• Temporary protection for Syrian nationals: Since October 2014[16] Syrians can officially obtain Temporary Protection Status (TPS)[17] in Turkey under the Temporary Protection Regulation (TPR).[18] TPS is designed for situations of high numbers of refugees entering Turkey, and therefore, “is not defined as a form of international protection but a complementary measure used in situations where individual international protection eligibility processing is deemed impractical”.[19] Although the flow of people from Syria seeking refuge has not ended yet, in practice, it has become extremely difficult to obtain TPS in Turkey due to the fact that cities and neighbourhoods are closing their means of registration (see § 18).[20] According to the European Commission, “NGOs reported considerable challenges with access to registration in the first place, where individuals wishing to lodge an application in PDMMs[21] are referred to other PDMMs, without a formal documentation and referral system. Such de-facto barriers to registration hinder access to all other essential services and put asylum seekers in an irregular situation if apprehended. Effective access to international protection at borders, airports and removal centres remain limited as reported by NGOs and lawyers”.[22]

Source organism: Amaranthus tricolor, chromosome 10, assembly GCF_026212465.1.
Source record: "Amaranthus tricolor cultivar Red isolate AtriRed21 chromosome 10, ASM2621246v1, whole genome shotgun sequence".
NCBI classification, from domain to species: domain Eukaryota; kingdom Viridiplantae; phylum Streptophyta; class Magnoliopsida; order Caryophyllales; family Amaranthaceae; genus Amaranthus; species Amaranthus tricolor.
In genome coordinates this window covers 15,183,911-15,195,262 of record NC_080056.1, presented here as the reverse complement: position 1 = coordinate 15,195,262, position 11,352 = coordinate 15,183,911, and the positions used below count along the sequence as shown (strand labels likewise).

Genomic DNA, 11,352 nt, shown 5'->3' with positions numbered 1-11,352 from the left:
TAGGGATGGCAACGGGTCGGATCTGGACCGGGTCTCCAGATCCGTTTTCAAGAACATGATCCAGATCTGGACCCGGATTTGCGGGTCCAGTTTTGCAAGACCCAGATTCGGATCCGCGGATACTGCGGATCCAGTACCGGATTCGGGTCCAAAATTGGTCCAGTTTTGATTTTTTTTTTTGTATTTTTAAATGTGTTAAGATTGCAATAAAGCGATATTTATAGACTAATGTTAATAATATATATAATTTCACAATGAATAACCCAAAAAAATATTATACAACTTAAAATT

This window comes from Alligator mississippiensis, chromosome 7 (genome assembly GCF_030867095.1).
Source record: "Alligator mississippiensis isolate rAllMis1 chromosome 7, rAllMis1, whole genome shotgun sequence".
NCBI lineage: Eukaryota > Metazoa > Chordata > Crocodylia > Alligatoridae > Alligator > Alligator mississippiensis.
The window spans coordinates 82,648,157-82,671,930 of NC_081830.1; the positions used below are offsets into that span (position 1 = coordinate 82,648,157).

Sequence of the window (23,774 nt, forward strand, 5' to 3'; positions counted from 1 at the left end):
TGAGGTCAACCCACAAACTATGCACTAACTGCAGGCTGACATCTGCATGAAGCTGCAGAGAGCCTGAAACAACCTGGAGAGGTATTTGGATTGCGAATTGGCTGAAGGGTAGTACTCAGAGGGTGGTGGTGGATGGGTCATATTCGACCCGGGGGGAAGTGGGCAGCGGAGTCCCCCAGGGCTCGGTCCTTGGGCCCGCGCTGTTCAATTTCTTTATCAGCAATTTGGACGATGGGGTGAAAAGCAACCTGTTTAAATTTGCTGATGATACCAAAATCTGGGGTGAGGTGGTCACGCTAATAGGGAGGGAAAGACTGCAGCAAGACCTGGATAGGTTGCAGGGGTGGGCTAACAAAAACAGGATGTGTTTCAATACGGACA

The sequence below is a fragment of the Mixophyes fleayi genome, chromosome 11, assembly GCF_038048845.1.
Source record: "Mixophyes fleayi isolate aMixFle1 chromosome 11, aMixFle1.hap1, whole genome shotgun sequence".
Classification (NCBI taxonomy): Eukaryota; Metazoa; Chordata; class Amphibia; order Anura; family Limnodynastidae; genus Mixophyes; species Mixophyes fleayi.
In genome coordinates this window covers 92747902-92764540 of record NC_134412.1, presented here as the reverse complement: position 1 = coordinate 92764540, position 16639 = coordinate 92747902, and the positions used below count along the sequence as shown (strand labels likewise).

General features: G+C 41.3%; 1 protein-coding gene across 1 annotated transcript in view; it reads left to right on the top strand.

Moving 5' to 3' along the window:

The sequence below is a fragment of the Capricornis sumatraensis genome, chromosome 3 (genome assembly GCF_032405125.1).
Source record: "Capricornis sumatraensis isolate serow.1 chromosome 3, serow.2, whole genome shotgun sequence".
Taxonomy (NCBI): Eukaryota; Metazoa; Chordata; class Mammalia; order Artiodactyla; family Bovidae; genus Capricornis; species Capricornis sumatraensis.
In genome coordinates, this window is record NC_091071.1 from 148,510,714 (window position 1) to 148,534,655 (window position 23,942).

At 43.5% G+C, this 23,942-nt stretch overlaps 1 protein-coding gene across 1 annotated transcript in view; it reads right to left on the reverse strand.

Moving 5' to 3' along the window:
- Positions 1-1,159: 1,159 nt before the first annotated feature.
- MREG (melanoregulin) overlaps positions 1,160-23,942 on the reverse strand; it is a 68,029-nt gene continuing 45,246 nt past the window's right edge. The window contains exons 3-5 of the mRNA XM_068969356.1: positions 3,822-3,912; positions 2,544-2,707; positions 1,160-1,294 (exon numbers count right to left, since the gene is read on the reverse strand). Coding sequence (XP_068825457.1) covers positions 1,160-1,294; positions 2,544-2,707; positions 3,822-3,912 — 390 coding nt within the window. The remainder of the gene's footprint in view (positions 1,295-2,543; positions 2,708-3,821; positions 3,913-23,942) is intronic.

• While TPS entitles a person to get health care and education, to apply for a work permit six months after the application for TPS, and to seek social assistance, TPS is tied to the place of registration. If a person moves to another province – e.g. to Istanbul in order to find work – then this person loses all rights attached to this status. Following TPR, Article 33(2)(a), a person under temporary protection is – if not exceptionally permitted otherwise – obligated to stay in the registration province and is not allowed to move to another province. An official transfer is close to impossible.[23] If a person fails to stay in the province of registration and is apprehended elsewhere, this person may face detention in order to be transferred back to the assigned province,[24] but there is also a risk of deportation due to violation of the TPR.[25] Furthermore, if a person fails to stay in the province of residence, they also lose all access to social rights, i.e. education and health care in their new place of residence.[26]